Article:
Senate debates

Thursday, 27 February 2020



5:52 pm

Photo of Rex PatrickRex Patrick (SA, Centre Alliance) Share this | | Hansard source

The federal coalition government have introduced regulations into the parliament that will require security screening at regional airports. They've offered to pay for the equipment but not for the much more significant cost of the ongoing employment of security guards and, indeed, maintenance. I'm quite happy for there to be security screening at regional airports. If that's what Home Affairs says is required then that is what is required, but it must be the government that pay the cost. National security is a national responsibility, not a local council responsibility. It is the local councils that own the airports and will be charged this cost, and they, of course, will have to pass it on to passengers.

The former Department of Infrastructure, Transport, Cities and Regional Development did a case study on Whyalla—I'll just point out that Whyalla is serviced by both Rex Regional Express and Qantas—and found that the new requirement will increase a per person flight by $53 or $69. If the screening is only carried out on the Qantas passengers, the cost will be an extra $69. Now, clearly, if it costs an extra $69 to fly Qantas, fewer people are going to accept that option and, in fact, Qantas will end up pulling out of that route. If it's carried out on both Rex and Qantas passengers, the cost will be $53. This will just reduce people's willingness to fly. They'll go back on the roads.

In this instance, it'll reduce loadings on the aircraft and it will reduce the viability of the routes and again will result in flights being cut. So the two best options are that flights are cut or routes are cut completely. The government have botched this up. They've failed to do proper due diligence from the beginning and they're only now discovering what devastating impacts this proposal will have on regional communities. Whyalla and Port Lincoln will be seriously affected by this bungle. However, it is the thin end of the wedge—Kangaroo Island and Mount Gambier will likely be next.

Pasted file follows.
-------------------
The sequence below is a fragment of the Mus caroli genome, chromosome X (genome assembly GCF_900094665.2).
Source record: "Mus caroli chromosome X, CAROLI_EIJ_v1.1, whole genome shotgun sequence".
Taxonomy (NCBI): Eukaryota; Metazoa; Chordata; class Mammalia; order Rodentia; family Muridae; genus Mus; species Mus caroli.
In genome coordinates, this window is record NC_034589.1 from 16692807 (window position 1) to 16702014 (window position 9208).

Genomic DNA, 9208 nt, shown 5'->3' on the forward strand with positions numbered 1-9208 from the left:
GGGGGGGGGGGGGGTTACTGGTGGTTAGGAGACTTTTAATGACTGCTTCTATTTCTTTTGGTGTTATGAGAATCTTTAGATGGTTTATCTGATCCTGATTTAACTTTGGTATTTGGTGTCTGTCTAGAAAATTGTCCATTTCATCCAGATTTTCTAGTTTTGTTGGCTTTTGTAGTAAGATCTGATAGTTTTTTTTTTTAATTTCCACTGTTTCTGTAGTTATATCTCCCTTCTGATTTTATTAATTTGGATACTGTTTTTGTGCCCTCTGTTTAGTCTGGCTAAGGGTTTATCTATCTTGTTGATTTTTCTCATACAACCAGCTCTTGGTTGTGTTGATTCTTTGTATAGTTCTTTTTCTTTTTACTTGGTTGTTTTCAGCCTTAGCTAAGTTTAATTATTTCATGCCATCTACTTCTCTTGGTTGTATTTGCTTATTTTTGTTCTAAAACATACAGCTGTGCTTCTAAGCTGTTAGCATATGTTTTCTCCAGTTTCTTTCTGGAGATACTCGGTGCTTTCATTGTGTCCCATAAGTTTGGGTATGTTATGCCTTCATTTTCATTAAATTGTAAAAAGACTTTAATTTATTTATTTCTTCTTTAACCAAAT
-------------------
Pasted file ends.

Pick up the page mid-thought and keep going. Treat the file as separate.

When bureaucrats in the Canberra bubble first dreamed up this policy, they thought the annual operating costs of the equipment would be somewhere between $530,000 and $760,000. They were wrong. We now know that the numbers are something around $1.2 to $2 million. How do we know that? Because the RRAT committee conducted an inquiry and caught on to the idea that this was going to happen and asked a lot of questions. Amazingly, again, the government had done no analysis on the effect. I can tell you that regional air travel is the lifeblood of these regional cities. It's how people get to education services. It's how they get to medical services. It's how medical locums get into a local community. It's how we support agriculture, business and tourism. And it just allows families to travel to see one another. It is their lifeblood. If you start taking away flights, it will have an impact on communities. In the analysis, the department actually claim that the increased costs might not be passed directly on to ticket pricing. That just shows how hopelessly out of touch the government is. I can assure you that the costs will get passed on.

I have moved to disallow this regulation. The Senate will get to vote on this on 12 May this year. It's not just Whyalla that will be affected, and it is not just Port Lincoln. The department conducted case studies into other airports—Rockhampton, Geraldton, Wagga, Longreach and, indeed, Kangaroo Island, which is not even on the list. They're looking at that, and I'm now trying to get some more information on that. When this disallowance motion is voted on, it will be a real test for coalition senators who often claim to represent regional Australia. So I'm going to give them the opportunity to buck the system and vote with me on the disallowance.